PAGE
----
Archive for July, 2011

The Photojournalist’s Canon: Part Three — From Then to Now

In part 1 and part 2 I started on a list of the photographers who have made the greatest influence on successive generations of photojournalists. To recap, this is a start on a “canon” to which you may contribute a suggestion. I’m looking not just for a list of the “great photographers” nor the most famous or successful. I’m looking for photographers who:

  • Produced documentary work reflecting the important standards and ethics of the profession,
  • Stood the test of time by repeatedly producing notable work, and
  • Innovated in the art or profession by being first to adopt an important style or approach, break a barrier or rise above the limits of the day.

Think of who might have been the first to think of something or do something important. That’s a tougher standard than might be immediately apparent.

So let’s wrap this up with a ‘cambrian explosion’ of styles, where the photo essay was codified, scrapped and rearranged in a score of different ways, the portrait took on a whole new meaning(s) and what we reveal of subjects is less rigid. This is a period where photojournalists take the mandate of documenting the world and interpret it personally.  This is the toughest list to assemble because the farther you look back, the easier it is to spot the innovators and revolutionaries. Sometimes it takes the length of a career to see what changes or new ideas a photographer brought to the profession. I’ll be conservative in naming people or groups here, but that doesn’t mean you can’t chime in. Drop a name or two in comments, with a few sentences about what he, she or they did to change the face of photojournalism.

 

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Simply add boiling water. © Estate of Arthur “Weegee” Felig.

Weegee — If being a newspaper or wire photographer was “feeding the machine” as has often been said, Usher (Arthur) Fellig fed it the morsels with the most gristle. As a freelance New York crime photographer in the 1930s and 40s, Fellig earned the nickname “Weegee” for his uncanny ability to beat the cops to a shooting. They assume he had his fingers on a Ouija Board to get there. In reality, he had a police radio in his car with a darkroom in the trunk, lived in the center of the crime in Hell’s Kitchen, and ran on the motivation of a paycheck. He was one of hundreds of Speed-Graphic-wielding freelancers plying the same trade, but Weegee had a rare sense of humor and irony in his images of New York’s underbelly, and Barnum’s penchant for self promotion. He was the star of a particular way of working that still includes many hot-spot-hopping freelancers and wire contributors. But he is the one that got the MOMA and ICP exhibitions, and yes, he would have pointed that out to you.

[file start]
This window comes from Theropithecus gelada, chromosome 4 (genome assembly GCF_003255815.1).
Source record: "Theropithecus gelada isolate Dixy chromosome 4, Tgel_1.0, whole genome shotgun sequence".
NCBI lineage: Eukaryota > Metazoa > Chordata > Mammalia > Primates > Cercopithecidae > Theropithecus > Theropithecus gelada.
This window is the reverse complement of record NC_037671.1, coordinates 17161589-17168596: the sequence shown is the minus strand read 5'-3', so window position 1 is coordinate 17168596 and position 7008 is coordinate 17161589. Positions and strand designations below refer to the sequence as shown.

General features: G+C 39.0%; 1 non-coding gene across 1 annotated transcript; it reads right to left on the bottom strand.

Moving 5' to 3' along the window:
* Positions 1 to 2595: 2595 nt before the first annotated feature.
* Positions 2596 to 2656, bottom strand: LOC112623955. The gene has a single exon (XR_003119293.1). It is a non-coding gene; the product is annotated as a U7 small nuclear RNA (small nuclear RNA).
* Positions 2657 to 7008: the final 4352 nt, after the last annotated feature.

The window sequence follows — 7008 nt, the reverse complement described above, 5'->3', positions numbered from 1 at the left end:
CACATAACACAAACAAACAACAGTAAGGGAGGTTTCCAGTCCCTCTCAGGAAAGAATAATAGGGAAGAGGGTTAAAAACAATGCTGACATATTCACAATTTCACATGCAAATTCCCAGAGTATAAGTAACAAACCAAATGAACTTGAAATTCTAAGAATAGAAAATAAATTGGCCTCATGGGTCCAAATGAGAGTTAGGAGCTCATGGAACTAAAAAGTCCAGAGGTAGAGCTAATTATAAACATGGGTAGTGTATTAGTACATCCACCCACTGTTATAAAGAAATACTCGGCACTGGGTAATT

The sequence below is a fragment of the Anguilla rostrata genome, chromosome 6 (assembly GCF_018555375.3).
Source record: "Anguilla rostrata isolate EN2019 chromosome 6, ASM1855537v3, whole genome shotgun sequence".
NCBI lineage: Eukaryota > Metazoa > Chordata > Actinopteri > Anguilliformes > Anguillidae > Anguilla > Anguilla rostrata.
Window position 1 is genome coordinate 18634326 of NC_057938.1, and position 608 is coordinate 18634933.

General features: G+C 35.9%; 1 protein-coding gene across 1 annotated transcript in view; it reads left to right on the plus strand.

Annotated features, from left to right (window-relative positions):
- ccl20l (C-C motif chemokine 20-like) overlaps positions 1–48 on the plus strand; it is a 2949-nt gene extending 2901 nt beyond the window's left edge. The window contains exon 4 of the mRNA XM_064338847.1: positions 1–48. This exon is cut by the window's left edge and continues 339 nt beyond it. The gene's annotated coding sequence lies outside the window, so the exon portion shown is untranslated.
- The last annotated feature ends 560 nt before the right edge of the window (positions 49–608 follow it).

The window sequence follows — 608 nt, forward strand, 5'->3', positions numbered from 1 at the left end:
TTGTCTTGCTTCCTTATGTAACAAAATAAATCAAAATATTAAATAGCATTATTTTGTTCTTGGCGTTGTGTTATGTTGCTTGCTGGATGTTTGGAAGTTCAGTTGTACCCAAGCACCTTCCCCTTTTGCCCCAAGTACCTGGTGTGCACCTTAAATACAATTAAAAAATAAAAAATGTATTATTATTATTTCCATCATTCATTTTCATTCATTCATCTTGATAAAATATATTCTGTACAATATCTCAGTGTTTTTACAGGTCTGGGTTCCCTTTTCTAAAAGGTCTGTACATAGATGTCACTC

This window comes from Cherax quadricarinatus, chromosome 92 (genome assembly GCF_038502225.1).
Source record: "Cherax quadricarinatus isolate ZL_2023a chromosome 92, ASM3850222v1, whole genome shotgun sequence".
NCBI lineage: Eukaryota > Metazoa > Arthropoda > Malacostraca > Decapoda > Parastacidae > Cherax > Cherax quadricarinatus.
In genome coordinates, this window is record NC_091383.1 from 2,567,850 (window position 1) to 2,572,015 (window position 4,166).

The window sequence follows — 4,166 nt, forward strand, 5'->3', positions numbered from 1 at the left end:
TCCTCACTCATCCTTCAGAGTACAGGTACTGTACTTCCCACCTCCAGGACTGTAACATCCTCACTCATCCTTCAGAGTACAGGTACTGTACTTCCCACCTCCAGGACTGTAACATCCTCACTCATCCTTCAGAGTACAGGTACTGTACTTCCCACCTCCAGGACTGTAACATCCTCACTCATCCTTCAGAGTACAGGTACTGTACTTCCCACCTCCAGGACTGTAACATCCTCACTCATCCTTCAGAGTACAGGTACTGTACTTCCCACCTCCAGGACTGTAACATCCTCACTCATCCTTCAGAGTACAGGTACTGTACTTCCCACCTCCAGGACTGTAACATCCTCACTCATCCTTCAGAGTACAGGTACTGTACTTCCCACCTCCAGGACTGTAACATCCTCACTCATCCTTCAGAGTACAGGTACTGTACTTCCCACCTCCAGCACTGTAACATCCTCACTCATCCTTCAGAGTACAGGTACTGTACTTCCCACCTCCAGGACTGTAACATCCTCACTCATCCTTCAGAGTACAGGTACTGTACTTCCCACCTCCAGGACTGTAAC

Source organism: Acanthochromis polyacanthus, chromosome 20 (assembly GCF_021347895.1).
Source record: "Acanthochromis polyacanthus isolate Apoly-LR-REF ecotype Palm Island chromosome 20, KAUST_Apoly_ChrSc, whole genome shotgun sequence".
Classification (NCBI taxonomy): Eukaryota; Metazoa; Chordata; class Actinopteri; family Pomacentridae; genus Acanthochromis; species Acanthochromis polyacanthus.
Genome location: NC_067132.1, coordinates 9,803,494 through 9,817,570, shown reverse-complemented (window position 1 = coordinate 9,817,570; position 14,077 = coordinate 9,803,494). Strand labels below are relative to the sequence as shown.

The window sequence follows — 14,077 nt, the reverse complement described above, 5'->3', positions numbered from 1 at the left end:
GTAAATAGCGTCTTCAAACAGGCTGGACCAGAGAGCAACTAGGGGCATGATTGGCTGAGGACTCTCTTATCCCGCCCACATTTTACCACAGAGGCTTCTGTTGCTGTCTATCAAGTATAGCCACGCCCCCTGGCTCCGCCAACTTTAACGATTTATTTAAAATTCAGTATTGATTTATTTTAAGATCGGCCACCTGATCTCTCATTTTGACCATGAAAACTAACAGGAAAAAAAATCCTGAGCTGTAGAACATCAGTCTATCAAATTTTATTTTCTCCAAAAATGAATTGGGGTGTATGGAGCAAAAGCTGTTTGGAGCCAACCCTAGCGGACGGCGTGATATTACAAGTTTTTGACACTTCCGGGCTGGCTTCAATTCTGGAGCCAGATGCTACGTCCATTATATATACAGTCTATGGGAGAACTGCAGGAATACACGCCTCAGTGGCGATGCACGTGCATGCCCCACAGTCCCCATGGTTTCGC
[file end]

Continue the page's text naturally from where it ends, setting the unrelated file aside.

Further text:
Magnum members, 1951.

Magnum Photos — Magnum Photos is not the first photojournalism agency, nor the first group of photographers to coalesce. Magnum changed the idea of the ownership of images, insisting that the copyright of the work remained the photographer’s property. The prominence of the photographers who founded it — Robert Capa, Henri Cartier-Bresson, David “Chim” Seymour and George Rodger — gave the cooperative and its subsequent members the leverage to change business practices in the profession of photography for the better. It remains the preeminent photojournalism agency, and the style of its members has influenced every subsequent generation of photographers and photojournalists.

 

Wake, Deleitosa, Spain, 1951. © Estate of W. Eugene Smith

W. Eugene Smith — Smith had the news sense of Alfred Eisenstaedt, the understanding of combat of Capa and the technical polish of Walker Evans. He is also our model of obsessive-compulsive, irascible and addicted artist of the real. But his greatest contribution was in the redefinition of the photographic essay. In 1949 he broke with LIFE’s script for a photo essay on a country doctor in Colorado to photograph what he saw (and a little of what he wished to see). That essay and subsequent ones on Dr. Albert Schweitzer and nurse-midwife Maude Callen reshaped the way we approach the long form of photojournalism. An essay on a Spanish Village under fascist rule is arguably the template National Geographic has followed since for covering a place. His last essay on mercury poisoning in Minamata, Japan, is one of the most powerful and complete reportages on the environment ever published. And his failed essay on Pittsburgh at mid century is one of the most beautiful, compelling and epic failures of the profession. He was also a compulsive audio collector, amassing thousands of hours of documentary sound from a New York City loft from the late 1950s to the early 1970s. His personality was a cautionary tale for how to act and how not to act, but his essay work will echo for the foreseeable future.

 

Elevator operator, Miami Beach, 1955. © Robert Frank